Also, to be helpful, most operating systems will try to be nice and put infrequently accessed data onto disks and leave the RAM to hold all the data that you keep using. But choosing what to shuffle around (and actually doing the shuffling) can take system resources. So, even if your application doesn’t use swap itself, you might notice some slowness on occasion.
Sounds terrible, right?
Well, no – the above scenario is only going to be obvious if you run out of RAM and your OS is configured to be eager to move data between RAM and disk.
There’s another fun point to consider with swap; security. If you don’t want to think about physical theft of your game servers, you can ignore this paragraph, but for those that are super paranoid, read on. A lot of applications need to handle sensitive data (passwords, credit card details, player details), but they usually don’t write them to the disk (or, if they do, not in plain text). However, you still need to handle the information in its most obvious form for a little bit. If, by chance, the memory was to be placed on the disk and that disk was stolen… well, you get the idea.
That said, for Linux at least, you can add a capability to the binary to effectively keep its memory in memory (kind of). For more information, search the Internet for guidance around ‘cap_ipc_lock’.
Swap isn’t for everyone, but it’s often very helpful when you need it.
If you want it, I recommend you configure it as soon as possible. If you don’t have a dedicated swap partition, you can create a swap file instead. If you are going with a swap file, you want to create this early as you’ll want a contiguous block (no fragmentation in the file) and that’s far easier when the disk is mostly empty.
If you’re using swap, how much swap you want and how frequently you want to shuffle things around are all things you might need to think about before you start getting real players.
Computers need to know what time it is – and this is super critical to security. For example, web certificates have a time period for when they are valid, if your computer thinks it’s in the past (or even in the future), it will complain before connecting to a website. Several other applications could be similarly impacted. Needless to say; time is important.
Sadly, computers are not perfect at keeping track of time – you can tell your computer the exact time to the millisecond today, but by tomorrow it will have drifted a bit. How much drift you get will vary between hardware.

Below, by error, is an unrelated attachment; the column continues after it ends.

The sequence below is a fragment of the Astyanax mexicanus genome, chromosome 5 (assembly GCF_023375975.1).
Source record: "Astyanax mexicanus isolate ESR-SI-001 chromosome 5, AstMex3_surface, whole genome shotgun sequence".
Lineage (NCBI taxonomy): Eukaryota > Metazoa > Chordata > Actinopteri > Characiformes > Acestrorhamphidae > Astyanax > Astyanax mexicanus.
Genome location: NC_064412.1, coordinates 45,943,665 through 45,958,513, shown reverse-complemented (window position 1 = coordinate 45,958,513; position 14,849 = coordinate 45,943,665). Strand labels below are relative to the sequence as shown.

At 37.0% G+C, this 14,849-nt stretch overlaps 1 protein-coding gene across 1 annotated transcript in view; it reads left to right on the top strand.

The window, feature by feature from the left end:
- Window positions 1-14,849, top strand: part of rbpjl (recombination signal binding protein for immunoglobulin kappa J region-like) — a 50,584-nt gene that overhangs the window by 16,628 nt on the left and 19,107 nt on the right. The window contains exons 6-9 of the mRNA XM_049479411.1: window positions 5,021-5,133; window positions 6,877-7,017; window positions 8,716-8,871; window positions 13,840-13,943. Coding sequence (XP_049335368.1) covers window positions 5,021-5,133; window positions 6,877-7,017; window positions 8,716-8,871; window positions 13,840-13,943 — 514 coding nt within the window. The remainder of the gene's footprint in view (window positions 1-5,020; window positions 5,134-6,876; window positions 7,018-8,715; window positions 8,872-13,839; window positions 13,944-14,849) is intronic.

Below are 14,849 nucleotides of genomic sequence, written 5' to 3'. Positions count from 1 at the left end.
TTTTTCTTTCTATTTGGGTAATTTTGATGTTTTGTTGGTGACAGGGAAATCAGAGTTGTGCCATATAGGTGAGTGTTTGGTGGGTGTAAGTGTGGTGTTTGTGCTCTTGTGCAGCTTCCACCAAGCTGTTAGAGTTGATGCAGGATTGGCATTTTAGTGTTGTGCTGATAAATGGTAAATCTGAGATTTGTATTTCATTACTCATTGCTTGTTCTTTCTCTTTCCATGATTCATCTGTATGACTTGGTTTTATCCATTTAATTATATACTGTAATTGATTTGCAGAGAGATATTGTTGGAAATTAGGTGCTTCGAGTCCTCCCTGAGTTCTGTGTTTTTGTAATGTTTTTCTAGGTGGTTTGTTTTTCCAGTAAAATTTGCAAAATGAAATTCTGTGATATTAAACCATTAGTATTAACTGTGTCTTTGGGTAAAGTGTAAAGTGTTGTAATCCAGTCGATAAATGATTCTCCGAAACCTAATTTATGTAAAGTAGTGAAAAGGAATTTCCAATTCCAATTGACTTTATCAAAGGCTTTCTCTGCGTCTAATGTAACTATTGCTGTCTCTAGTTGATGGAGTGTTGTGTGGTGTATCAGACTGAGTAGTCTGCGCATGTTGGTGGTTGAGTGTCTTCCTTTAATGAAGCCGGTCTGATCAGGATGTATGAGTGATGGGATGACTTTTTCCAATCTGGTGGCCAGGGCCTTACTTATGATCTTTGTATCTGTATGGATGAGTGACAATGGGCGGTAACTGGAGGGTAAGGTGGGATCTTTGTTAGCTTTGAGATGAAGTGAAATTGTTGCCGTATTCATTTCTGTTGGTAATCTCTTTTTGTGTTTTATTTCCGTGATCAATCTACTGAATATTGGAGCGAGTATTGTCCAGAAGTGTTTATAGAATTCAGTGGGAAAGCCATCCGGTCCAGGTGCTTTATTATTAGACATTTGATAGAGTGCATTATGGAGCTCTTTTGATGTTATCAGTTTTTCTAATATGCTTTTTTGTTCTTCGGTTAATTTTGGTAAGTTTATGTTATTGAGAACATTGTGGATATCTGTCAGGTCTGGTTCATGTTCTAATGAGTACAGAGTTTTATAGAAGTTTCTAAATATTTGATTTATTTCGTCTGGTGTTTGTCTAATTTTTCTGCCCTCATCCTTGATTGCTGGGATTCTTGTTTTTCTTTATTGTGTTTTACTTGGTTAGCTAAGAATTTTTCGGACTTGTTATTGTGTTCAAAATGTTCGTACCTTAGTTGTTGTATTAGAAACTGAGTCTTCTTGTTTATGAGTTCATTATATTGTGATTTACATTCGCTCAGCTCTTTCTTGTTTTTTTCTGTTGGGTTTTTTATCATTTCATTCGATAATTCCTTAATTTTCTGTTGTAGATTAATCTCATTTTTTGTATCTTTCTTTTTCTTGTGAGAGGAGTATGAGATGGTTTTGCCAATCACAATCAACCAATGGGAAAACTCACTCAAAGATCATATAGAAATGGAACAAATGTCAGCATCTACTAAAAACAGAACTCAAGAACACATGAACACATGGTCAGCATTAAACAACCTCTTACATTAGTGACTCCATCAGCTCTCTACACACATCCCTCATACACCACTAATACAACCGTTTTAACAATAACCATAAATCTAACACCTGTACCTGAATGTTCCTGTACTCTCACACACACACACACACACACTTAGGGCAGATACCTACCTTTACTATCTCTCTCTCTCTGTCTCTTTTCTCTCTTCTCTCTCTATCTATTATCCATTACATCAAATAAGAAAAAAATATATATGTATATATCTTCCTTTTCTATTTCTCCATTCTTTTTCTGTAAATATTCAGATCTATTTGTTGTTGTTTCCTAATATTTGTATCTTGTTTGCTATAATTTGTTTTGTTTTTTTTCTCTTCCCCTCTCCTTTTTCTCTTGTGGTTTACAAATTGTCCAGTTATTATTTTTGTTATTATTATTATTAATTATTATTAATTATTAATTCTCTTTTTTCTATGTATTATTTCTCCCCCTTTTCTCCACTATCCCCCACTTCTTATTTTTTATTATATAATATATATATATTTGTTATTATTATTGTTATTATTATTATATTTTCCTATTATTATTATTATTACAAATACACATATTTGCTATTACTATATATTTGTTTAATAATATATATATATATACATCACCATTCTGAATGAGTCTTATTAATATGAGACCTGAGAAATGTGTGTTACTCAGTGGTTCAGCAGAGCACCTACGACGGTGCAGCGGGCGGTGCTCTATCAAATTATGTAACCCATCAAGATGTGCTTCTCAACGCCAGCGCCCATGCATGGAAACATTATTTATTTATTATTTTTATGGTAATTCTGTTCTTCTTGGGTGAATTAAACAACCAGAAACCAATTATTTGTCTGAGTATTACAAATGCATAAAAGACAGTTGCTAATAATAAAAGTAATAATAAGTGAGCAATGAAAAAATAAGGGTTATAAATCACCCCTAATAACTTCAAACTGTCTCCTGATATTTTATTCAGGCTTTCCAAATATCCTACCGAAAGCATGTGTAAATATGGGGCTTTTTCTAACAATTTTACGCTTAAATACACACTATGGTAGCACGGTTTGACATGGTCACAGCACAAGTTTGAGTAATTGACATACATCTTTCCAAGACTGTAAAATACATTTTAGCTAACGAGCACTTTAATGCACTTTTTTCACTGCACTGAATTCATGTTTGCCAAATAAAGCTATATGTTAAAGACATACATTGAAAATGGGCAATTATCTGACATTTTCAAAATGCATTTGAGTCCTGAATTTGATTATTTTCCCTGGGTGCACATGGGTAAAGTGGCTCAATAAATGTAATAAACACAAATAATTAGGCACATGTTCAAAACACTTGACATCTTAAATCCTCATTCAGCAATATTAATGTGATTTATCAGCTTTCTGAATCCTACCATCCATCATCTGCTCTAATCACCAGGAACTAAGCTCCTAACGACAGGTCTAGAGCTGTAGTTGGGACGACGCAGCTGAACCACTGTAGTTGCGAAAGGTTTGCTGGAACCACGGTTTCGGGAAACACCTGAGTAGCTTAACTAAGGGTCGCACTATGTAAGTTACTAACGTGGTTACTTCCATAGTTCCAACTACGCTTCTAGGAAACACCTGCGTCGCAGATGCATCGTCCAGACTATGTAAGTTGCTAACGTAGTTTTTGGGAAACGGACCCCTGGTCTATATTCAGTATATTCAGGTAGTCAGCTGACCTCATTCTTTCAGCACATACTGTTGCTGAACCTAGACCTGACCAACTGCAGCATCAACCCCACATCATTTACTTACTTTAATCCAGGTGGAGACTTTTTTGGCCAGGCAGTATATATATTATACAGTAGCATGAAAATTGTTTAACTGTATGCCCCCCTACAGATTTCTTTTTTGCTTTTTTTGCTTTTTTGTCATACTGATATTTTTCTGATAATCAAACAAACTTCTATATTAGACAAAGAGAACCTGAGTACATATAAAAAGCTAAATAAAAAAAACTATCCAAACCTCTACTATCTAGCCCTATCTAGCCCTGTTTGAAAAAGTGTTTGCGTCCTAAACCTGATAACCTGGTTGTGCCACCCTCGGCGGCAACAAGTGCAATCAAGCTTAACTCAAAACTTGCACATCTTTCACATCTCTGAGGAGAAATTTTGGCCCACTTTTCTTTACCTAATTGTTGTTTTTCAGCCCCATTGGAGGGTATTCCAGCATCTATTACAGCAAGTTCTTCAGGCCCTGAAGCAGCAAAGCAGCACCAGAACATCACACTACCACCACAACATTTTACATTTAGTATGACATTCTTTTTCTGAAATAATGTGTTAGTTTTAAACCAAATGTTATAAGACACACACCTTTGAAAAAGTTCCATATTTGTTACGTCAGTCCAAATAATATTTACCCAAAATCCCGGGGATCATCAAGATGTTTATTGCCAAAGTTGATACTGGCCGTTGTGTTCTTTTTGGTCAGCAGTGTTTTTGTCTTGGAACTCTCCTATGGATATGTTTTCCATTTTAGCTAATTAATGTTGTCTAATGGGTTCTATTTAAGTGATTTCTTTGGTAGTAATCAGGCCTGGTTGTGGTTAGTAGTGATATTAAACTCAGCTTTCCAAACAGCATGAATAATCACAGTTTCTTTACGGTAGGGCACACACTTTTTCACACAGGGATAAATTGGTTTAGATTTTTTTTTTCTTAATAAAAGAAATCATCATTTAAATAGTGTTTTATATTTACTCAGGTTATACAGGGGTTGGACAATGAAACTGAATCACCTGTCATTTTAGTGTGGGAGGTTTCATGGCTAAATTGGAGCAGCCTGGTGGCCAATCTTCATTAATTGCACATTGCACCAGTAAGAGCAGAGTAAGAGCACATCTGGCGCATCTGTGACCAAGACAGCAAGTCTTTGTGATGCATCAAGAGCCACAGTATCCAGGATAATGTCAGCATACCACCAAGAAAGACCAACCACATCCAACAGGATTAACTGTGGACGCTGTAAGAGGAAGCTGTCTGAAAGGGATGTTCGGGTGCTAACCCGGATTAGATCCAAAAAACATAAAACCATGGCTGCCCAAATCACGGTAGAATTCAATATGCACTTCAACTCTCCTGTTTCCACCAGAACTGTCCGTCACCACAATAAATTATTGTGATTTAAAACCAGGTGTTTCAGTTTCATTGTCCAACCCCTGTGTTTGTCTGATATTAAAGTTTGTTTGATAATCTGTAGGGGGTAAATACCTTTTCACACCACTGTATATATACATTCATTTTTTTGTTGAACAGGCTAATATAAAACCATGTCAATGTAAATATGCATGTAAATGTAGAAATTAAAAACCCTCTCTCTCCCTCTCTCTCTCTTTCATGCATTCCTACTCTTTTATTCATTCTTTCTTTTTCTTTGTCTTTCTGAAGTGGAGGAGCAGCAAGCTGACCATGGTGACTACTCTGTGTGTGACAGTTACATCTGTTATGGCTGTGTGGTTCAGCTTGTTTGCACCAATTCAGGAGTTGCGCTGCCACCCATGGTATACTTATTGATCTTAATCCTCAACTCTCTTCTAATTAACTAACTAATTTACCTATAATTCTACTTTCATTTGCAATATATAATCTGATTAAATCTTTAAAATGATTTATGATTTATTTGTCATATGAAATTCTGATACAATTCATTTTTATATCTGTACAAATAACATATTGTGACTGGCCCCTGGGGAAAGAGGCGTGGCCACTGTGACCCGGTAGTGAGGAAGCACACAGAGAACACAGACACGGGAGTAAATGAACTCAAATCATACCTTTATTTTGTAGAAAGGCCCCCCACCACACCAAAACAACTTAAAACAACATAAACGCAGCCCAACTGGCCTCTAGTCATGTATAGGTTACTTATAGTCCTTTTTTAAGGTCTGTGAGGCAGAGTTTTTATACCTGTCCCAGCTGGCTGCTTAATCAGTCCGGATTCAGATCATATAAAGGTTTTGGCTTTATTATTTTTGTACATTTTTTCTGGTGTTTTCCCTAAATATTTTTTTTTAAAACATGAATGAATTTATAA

To get around this, we use NTP (Network Time Protocol), a lovely way for your machine to constantly check its clock with a defined ‘good clock server’ (NTP server) and adjust itself automatically.
You, oh-great-provisioner-of-the-machine, might need to define that NTP server (or those NTP servers) yourself.
Again, the value (or values) will depend on a lot of things. If your provider has an NTP server in the datacenter, consider using that – closer is generally better. However, keep an eye on the ‘stratum’ – NTP servers themselves can drift, so they also use NTP to readjust their time (and that trickles through the network). The NTP server stratum tells you how close to an original time source you are – like one of those super-accurate (and very expensive) quartz crystal clocks. The lower stratum will be better, but if it takes you too long to query it, you might find your machine’s clock is consistently askew.
Also – just for fun – some providers will intercept and block external NTP traffic to prevent potential Distributed-Denial-of-Service attacks. If that’s the case, ask your provider which NTP server to use.
If your machine is already configured with NTP and time seems to be working for you, you can probably ignore this.
If you’re not sure about a decent NTP server choice, ask your provider or I’d recommend time.google.com as a start.
It’s always nice to be able to type in “human words” into your address bar and for your computer to instantly know where it needs to go. That’s a feature of the Domain Name System (DNS) – simply put; a phone book for the web. Like choosing your NTP server, you might need to select this yourself when provisioning your machine.
Like NTP, you can select multiple DNS servers – and it is generally recommended that you do to avoid any issues during DNS server maintenance.
I won’t go into too much detail here in the interests of brevity, but you should consider the following points:
- Does your provider block or intercept DNS traffic or require you to use their DNS server? If so, use that.
- Does your company have a DNS server that you will need to be able to use to resolve names? If so, use that.
- Do you have a preferred DNS server? If so, use that.
- Use ‘22.214.171.124’ and ‘126.96.36.199’ (which are managed by Google and are, generally, very good).
In part two, we’ll take a deep dive into configuring your game server – coming soon!
This is part seven of our ongoing Essential Guide to Game Servers, which includes:
- Patching a live game server
- Game server player density: tips and tricks to keep costs down
- Monitoring game servers – part one
- Monitoring game servers – part two
- Matchmaking – part one
- Matchmaking – part two
- Provisioning – part one
- Provisioning – part two